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[PATCH 22/23] ref-filter: limit traversal to prefix




From: Jeff King <peff@xxxxxxxx>

When we are matching refnames "as path" against a pattern, then we
know that the beginning of any refname that can match the pattern has
to match the part of the pattern up to the first glob character. For
example, if the pattern is `refs/heads/foo*bar`, then it can only
match a reference that has the prefix `refs/heads/foo`.

So pass that prefix to `for_each_fullref_in()`. This lets the ref code
avoid passing us the full set of refs, and in some cases avoid reading
them in the first place.

This could be generalized to the case of multiple patterns, but (a) it
probably doesn't come up that often, and (b) it is more awkward to
deal with multiple patterns (e.g., the patterns might not be
disjoint). So, since this is just an optimization, punt on the case of
multiple patterns.

Signed-off-by: Jeff King <peff@xxxxxxxx>
Signed-off-by: Michael Haggerty <mhagger@xxxxxxxxxxxx>
---
 ref-filter.c | 62 +++++++++++++++++++++++++++++++++++++++++++++++++++++++++++-
 1 file changed, 61 insertions(+), 1 deletion(-)

diff --git a/ref-filter.c b/ref-filter.c
index 1fc5e9970d..54cc6bcc13 100644
--- a/ref-filter.c
+++ b/ref-filter.c
@@ -1665,6 +1665,66 @@ static int filter_pattern_match(struct ref_filter *filter, const char *refname)
 	return match_pattern(filter, refname);
 }
 
+/*
+ * Find the longest prefix of pattern we can pass to
+ * for_each_fullref_in(), namely the part of pattern preceding the
+ * first glob character.
+ */
+static void find_longest_prefix(struct strbuf *out, const char *pattern)
+{
+	const char *p;
+
+	for (p = pattern; *p && !is_glob_special(*p); p++)
+		;
+
+	strbuf_add(out, pattern, p - pattern);
+}
+
+/*
+ * This is the same as for_each_fullref_in(), but it tries to iterate
+ * only over the patterns we'll care about. Note that it _doesn't_ do a full
+ * pattern match, so the callback still has to match each ref individually.
+ */
+static int for_each_fullref_in_pattern(struct ref_filter *filter,
+				       each_ref_fn cb,
+				       void *cb_data,
+				       int broken)
+{
+	struct strbuf prefix = STRBUF_INIT;
+	int ret;
+
+	if (!filter->match_as_path) {
+		/*
+		 * in this case, the patterns are applied after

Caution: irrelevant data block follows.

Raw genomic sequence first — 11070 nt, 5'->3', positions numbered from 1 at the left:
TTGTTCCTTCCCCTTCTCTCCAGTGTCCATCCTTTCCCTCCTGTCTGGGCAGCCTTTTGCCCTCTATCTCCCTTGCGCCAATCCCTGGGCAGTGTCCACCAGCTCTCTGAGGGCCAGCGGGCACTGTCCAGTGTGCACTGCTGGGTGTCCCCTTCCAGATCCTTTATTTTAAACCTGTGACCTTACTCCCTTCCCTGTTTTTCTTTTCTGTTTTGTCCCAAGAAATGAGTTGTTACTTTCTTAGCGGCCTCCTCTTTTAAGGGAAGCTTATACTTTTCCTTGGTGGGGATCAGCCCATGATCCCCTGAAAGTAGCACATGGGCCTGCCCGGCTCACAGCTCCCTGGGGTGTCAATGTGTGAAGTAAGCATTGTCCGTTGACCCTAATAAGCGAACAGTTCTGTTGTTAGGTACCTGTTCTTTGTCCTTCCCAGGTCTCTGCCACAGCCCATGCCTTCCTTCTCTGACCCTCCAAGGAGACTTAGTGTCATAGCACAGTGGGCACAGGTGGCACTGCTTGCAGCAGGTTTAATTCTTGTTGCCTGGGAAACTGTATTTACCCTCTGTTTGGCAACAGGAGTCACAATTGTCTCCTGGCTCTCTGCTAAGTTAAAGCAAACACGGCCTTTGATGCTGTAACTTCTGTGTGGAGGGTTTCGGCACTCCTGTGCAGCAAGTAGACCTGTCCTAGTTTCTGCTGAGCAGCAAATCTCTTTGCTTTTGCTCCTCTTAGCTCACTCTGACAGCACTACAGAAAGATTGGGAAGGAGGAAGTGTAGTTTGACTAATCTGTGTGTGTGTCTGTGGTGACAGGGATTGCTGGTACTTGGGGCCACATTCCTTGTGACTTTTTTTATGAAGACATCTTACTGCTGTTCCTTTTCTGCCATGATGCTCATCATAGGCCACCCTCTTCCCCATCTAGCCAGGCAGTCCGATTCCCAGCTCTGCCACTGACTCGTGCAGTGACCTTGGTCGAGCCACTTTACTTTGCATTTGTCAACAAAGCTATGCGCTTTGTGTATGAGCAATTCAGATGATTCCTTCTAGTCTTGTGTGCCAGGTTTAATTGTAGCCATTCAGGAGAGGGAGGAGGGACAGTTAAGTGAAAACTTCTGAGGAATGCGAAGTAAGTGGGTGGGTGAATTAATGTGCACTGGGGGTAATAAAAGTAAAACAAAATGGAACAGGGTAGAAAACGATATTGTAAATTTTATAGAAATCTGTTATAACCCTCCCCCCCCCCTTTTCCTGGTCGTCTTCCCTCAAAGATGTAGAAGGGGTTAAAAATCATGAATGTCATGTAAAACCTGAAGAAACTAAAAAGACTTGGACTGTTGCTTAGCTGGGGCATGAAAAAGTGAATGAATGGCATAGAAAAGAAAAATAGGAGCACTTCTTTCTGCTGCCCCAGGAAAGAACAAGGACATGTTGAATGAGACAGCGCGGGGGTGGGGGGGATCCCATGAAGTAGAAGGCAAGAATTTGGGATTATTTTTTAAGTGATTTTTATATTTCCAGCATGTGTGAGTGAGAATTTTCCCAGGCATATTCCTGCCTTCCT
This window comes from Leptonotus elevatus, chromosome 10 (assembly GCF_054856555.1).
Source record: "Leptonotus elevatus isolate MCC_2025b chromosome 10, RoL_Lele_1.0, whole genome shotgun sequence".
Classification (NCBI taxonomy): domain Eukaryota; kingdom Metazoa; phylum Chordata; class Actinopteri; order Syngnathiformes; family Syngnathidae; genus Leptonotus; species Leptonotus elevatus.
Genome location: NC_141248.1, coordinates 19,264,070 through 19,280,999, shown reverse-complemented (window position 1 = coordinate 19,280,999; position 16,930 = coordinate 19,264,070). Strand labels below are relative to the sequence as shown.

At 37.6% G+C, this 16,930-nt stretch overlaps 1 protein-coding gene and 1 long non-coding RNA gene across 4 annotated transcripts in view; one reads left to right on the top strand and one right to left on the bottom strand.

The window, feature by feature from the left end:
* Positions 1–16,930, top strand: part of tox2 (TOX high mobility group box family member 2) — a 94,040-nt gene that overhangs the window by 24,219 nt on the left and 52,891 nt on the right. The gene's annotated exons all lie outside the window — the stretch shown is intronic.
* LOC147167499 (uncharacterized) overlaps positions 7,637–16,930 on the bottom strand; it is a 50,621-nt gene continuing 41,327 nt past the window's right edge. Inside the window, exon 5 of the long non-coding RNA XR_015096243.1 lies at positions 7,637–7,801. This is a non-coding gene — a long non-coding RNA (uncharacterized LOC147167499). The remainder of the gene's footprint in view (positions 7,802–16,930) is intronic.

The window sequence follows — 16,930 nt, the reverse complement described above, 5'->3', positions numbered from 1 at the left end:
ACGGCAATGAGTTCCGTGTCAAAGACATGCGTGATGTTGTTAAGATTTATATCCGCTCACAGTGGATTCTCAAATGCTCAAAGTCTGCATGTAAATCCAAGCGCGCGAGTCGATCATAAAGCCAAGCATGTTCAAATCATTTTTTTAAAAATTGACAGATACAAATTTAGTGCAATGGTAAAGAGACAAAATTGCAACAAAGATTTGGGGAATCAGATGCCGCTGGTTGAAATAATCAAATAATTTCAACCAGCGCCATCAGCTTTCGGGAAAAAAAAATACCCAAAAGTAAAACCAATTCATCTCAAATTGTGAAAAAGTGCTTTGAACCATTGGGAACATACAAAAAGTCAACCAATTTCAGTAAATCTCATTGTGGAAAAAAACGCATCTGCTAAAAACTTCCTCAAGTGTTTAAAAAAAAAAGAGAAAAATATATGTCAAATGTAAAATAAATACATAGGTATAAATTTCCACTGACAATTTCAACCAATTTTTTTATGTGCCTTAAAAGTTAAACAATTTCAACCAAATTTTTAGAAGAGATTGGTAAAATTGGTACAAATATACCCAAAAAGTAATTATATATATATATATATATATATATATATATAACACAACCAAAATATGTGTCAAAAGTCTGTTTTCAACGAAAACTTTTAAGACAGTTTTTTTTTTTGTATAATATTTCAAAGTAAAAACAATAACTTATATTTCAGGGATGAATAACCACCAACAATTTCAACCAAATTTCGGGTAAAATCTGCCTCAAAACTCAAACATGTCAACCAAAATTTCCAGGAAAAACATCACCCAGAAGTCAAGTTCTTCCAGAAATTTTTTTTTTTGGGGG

+		 * prefixes like "refs/heads/" etc. are stripped off,
+		 * so we have to look at everything:
+		 */
+		return for_each_fullref_in("", cb, cb_data, broken);
+	}
+
+	if (!filter->name_patterns[0]) {
+		/* no patterns; we have to look at everything */
+		return for_each_fullref_in("", cb, cb_data, broken);
+	}
+
+	if (filter->name_patterns[1]) {
+		/*
+		 * multiple patterns; in theory this could still work as long
+		 * as the patterns are disjoint. We'd just make multiple calls
+		 * to for_each_ref(). But if they're not disjoint, we'd end up
+		 * reporting the same ref multiple times. So let's punt on that
+		 * for now.
+		 */
+		return for_each_fullref_in("", cb, cb_data, broken);
+	}
+
+	find_longest_prefix(&prefix, filter->name_patterns[0]);
+
+	ret = for_each_fullref_in(prefix.buf, cb, cb_data, broken);
+	strbuf_release(&prefix);
+	return ret;
+}
+
 /*
  * Given a ref (sha1, refname), check if the ref belongs to the array
  * of sha1s. If the given ref is a tag, check if the given tag points
@@ -1911,7 +1971,7 @@ int filter_refs(struct ref_array *array, struct ref_filter *filter, unsigned int
 		else if (filter->kind == FILTER_REFS_TAGS)
 			ret = for_each_fullref_in("refs/tags/", ref_filter_handler, &ref_cbdata, broken);
 		else if (filter->kind & FILTER_REFS_ALL)
-			ret = for_each_fullref_in("", ref_filter_handler, &ref_cbdata, broken);
+			ret = for_each_fullref_in_pattern(filter, ref_filter_handler, &ref_cbdata, broken);
 		if (!ret && (filter->kind & FILTER_REFS_DETACHED_HEAD))
 			head_ref(ref_filter_handler, &ref_cbdata);
 	}
-- 
2.11.0